Stress in titania nanoparticles: an atomistic study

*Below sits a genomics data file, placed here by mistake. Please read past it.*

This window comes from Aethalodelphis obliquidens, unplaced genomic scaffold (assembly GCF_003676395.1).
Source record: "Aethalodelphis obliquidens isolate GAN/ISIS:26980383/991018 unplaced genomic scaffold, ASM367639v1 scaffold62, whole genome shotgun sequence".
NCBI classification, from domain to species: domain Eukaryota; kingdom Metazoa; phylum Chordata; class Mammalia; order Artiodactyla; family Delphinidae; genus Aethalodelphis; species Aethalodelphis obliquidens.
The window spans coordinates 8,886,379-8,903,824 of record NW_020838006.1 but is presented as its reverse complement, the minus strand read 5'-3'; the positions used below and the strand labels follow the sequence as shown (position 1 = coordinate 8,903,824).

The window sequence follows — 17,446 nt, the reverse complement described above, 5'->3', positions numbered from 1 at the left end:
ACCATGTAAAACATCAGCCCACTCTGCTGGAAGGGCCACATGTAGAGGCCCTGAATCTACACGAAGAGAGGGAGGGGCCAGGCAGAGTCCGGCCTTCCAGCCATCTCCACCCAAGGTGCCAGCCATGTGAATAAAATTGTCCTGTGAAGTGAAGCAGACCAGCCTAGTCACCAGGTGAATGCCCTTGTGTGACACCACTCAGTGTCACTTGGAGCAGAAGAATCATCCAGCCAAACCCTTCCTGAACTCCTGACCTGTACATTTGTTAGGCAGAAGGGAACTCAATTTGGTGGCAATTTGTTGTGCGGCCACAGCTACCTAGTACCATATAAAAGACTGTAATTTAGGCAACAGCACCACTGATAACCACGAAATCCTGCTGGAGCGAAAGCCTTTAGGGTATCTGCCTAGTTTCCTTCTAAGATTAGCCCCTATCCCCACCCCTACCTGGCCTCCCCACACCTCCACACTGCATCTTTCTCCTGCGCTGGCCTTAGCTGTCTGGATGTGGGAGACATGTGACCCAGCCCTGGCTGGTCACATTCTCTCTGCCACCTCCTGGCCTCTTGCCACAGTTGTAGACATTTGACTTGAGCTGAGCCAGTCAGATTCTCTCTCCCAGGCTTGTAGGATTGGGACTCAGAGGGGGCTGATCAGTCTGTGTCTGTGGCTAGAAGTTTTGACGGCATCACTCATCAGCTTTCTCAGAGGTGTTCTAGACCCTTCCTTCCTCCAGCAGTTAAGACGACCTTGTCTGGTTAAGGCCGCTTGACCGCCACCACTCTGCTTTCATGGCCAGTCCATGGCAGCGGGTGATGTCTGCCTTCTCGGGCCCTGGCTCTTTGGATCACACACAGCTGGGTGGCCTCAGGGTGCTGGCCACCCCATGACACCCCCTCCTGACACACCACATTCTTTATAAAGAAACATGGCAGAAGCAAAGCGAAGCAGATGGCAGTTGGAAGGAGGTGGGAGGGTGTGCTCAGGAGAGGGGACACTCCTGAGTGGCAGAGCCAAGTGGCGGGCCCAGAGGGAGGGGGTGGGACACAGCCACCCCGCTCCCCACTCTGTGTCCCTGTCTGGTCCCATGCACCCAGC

Stress engineering is becoming an increasingly important method for controlling electronic, optical, and magnetic properties of nanostructures, although the concept of stress is poorly defined at the nanoscale. We outline a procedure for computing bulk and surface stress in nanoparticles using atomistic simulation. The method is applicable to ionic and non-ionic materials alike and may be extended to other nanostructures. We apply it to spherical anatase nanoparticles ranging from 2 to 6 nm in diameter and obtain a surface stress of 0.89 N m−1, in agreement with experimental measurements. Based on the extent that stress inhomogeneities at the surface are transmitted into the bulk, two characteristic length-scales are identified: below 3 nm bulk and surface regions cannot be defined and the available analytic theories for stress are not applicable, and above about 5 nm the stress becomes well-described by the theoretical Young–Laplace equation. The effect of a net surface charge on the bulk stress is also investigated. It is found that moderate surface charges can induce significant bulk stresses, on the order of 100 MPa, in nanoparticles within this size range.